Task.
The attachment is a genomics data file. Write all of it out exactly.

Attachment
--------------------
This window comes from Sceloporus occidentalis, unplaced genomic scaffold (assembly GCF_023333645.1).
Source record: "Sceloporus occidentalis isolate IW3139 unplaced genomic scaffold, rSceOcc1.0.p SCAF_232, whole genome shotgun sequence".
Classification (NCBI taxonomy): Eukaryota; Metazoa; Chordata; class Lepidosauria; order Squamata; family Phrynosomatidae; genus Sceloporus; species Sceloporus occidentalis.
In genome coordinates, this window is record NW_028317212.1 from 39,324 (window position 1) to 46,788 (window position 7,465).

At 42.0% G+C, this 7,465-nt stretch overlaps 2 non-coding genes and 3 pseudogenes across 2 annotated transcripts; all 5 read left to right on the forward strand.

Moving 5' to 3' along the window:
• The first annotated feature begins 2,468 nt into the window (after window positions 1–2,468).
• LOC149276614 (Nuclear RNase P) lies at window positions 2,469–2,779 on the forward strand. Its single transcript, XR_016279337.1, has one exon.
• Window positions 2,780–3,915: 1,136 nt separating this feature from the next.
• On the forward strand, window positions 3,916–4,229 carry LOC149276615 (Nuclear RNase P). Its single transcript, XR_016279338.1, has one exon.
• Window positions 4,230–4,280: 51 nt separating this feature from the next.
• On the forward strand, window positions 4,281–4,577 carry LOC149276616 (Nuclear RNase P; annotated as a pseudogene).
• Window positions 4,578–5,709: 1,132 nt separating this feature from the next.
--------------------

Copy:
This window comes from Sceloporus occidentalis, unplaced genomic scaffold (assembly GCF_023333645.1).
Source record: "Sceloporus occidentalis isolate IW3139 unplaced genomic scaffold, rSceOcc1.0.p SCAF_232, whole genome shotgun sequence".
Classification (NCBI taxonomy): Eukaryota; Metazoa; Chordata; class Lepidosauria; order Squamata; family Phrynosomatidae; genus Sceloporus; species Sceloporus occidentalis.
In genome coordinates, this window is record NW_028317212.1 from 39,324 (window position 1) to 46,788 (window position 7,465).

At 42.0% G+C, this 7,465-nt stretch overlaps 2 non-coding genes and 3 pseudogenes across 2 annotated transcripts; all 5 read left to right on the forward strand.

Moving 5' to 3' along the window:
• The first annotated feature begins 2,468 nt into the window (after window positions 1–2,468).
• LOC149276614 (Nuclear RNase P) lies at window positions 2,469–2,779 on the forward strand. Its single transcript, XR_016279337.1, has one exon.
• Window positions 2,780–3,915: 1,136 nt separating this feature from the next.
• On the forward strand, window positions 3,916–4,229 carry LOC149276615 (Nuclear RNase P). Its single transcript, XR_016279338.1, has one exon.
• Window positions 4,230–4,280: 51 nt separating this feature from the next.
• On the forward strand, window positions 4,281–4,577 carry LOC149276616 (Nuclear RNase P; annotated as a pseudogene).
• Window positions 4,578–5,709: 1,132 nt separating this feature from the next.